So how does this continued renewal of our new natures by the spiritual clothing we put on impact our relationships? Our new nature clothing affects the atmosphere of the inner self which then creates the pervading mood that others see and that governs our relationships. In other words, how we dress our hearts determines how we live out love through our relationships.

Relationships provide the opportunity to express the love that our relationship with Christ generates. Only when we clothe ourselves in the new nature clothing of mercy, kindness, humility, gentleness, forgiveness, thankfulness and love that only come through knowing Jesus do we then have a demeanor that serves to positively cultivate New Nature Relationships.

DISCUSSION: How does your new nature clothing impact your relationships?

Happy Thanksgiving!

Happy Thanksgiving_main5minutesforfaith125-2All this month at 5 Minutes For Faith, contributors shared reasons for being thankful. So for today’s post, I’d like you to take some time to visit that site and read through the variety of reasons different people are thankful. Chances are good, you’ll come away more thankful yourself!

Also, please take a minute to list some reasons you are thankful in the comments below.

Thankfulness just feels good, doesn’t it?!

“I am thankful for…”

Wednesday’s post, Cultivating Thankfulness, provided some suggestions for encouraging a thankful attitude within your family.  Starting November 1st, my family and I kept a thankfulness journal with each of us listing something we are thankful for every day up until Thanksgiving Day. And, as promised, below are some of my favorite entries.

I am thankful to be working for a company that puts God & family first. – Daddy

I am thankful for an awesome youth group and a good time at youth convention. – Jonathan

I am thankful for my parents who love me. – Richard

I am thankful for my two sons who love Jesus. – Mommy

I am thankful for parents who taught me the value of hard work. – Daddy

I am thankful for Godly parents. – Jonathan

I am thankful for parents that love me and punish me even if it hurts really bad. – Richard

I am thankful that my parents took me to church when I was growing up. – Mommy

I am thankful for an encouraging run group. – Daddy

I am thankful for a dad who makes good pancakes. – Jonathan

I am thankful for a dad who makes good food. – Richard

I am thankful for clothes to wear and food to eat. – Mommy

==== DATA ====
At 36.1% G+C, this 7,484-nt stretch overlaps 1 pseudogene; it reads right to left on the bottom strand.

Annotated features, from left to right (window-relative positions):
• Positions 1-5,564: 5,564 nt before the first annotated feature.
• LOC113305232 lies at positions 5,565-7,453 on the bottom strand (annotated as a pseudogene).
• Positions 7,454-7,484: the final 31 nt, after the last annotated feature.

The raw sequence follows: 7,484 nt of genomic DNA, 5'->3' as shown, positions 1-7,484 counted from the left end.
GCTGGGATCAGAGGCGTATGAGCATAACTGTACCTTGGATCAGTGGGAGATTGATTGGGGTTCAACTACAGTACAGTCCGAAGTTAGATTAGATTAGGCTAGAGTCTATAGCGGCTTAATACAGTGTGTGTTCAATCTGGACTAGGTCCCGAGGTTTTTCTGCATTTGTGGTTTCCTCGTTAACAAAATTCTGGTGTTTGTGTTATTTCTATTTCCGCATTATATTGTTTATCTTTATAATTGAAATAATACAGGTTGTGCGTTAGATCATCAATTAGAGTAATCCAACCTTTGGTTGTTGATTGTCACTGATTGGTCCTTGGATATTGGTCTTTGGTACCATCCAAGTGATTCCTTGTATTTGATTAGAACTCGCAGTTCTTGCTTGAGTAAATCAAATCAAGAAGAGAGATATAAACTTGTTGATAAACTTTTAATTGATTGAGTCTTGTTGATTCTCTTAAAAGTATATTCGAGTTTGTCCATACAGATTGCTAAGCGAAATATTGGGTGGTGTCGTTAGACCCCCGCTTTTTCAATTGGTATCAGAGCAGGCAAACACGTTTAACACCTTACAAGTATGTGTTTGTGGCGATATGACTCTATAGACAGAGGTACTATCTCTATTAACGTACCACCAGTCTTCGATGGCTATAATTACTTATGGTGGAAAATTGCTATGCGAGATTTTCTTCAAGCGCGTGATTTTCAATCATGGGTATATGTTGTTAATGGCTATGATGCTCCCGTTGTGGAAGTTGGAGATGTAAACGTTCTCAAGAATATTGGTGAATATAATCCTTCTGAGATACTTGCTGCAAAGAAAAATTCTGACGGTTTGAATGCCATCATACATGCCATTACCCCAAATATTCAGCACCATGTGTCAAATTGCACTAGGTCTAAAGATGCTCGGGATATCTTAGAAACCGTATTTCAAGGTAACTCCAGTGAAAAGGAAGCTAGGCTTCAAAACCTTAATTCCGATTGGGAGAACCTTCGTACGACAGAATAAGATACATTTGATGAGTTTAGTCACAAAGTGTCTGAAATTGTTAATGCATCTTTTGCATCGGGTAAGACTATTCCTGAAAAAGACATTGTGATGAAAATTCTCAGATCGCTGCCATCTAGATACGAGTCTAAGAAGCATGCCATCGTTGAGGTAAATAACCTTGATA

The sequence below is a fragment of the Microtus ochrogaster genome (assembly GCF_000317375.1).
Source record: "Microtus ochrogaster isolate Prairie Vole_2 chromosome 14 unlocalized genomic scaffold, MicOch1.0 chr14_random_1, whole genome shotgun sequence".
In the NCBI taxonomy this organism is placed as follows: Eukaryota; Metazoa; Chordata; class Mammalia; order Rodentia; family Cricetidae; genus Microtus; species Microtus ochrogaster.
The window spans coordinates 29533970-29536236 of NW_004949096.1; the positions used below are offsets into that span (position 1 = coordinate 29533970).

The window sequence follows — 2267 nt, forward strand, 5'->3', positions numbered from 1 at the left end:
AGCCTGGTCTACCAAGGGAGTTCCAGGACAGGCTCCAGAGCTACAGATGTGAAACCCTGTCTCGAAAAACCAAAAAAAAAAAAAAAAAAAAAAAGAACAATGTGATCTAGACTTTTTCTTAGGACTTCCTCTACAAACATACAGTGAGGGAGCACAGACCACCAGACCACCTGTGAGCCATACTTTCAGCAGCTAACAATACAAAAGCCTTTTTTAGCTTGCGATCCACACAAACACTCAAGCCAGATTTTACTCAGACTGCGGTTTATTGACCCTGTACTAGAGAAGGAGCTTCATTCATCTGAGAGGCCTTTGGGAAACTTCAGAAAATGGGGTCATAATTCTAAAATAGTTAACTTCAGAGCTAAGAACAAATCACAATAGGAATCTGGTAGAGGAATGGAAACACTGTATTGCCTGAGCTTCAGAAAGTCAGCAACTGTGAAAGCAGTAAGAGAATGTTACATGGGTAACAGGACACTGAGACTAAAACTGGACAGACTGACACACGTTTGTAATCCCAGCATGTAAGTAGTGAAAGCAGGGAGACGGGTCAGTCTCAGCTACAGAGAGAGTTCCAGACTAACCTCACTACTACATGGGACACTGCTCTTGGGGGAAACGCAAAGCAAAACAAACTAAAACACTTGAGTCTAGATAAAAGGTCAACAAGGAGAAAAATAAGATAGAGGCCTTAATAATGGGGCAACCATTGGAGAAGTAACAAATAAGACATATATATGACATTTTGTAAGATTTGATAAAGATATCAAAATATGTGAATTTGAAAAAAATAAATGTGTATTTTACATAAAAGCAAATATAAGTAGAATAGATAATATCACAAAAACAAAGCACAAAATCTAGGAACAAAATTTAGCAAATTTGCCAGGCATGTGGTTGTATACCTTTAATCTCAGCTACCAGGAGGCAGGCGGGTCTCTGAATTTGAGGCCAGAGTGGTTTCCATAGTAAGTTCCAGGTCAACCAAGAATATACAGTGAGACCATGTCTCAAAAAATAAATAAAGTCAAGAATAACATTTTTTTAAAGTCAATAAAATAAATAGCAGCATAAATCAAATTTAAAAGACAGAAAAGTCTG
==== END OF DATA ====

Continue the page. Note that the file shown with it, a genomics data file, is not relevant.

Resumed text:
DISCUSSION: As you can see, thankfulness doesn’t have to be complicated or elaborate. Cultivating a thankful heart is about appreciating the small things as much as the big. What are you thankful for?

Sunday Reflections – Cultivating Thankfulness

Beginning November 1st, my family and I started keeping a Thanksgiving journal. We have written something we’re thankful for in this journal every day. On Friday, I’ll post some of my favorites. For today, I want to challenge you to consider doing some sort of thankfulness activity with your family.

They key to a meaningful thankfulness activity is getting past the usual “I’m thankful for my family” kind of general comment that most people say when under pressure on such occasions. While being thankful for one’s family is important, getting into the details of life with the deliberate intent to be thankful can truly change a person’s heart.

Here are some suggestions you can try to help facilitate a more in-depth atmosphere of thankfulness in your home:

  1. Have every person write down 10 or more “I am thankful for…” statements. The more, the better. This exhausts the usual “I’m thankful for my family” type of statements and forces a look into the details of life.
  2. Make a list of all the usual “I am thankful for…” statements ahead of time (hint: they are usually the first five that most people think of) and make these off limits when having everyone come up with their own thankfulness statement.
  3. Focus the thankfulness activity on the people in the room. Have each person write three “I am thankful for…” statements about each person participating.

A thankful heart doesn’t come naturally for most people, if truly for anyone. A thankful heart must be cultivated.

This Thanksgiving, challenge yourself and your family to be more thankful in the days, months and years ahead. Consider making one of the above or another thankfulness activity a part of your Thanksgiving family tradition. Choose to cultivate thankfulness.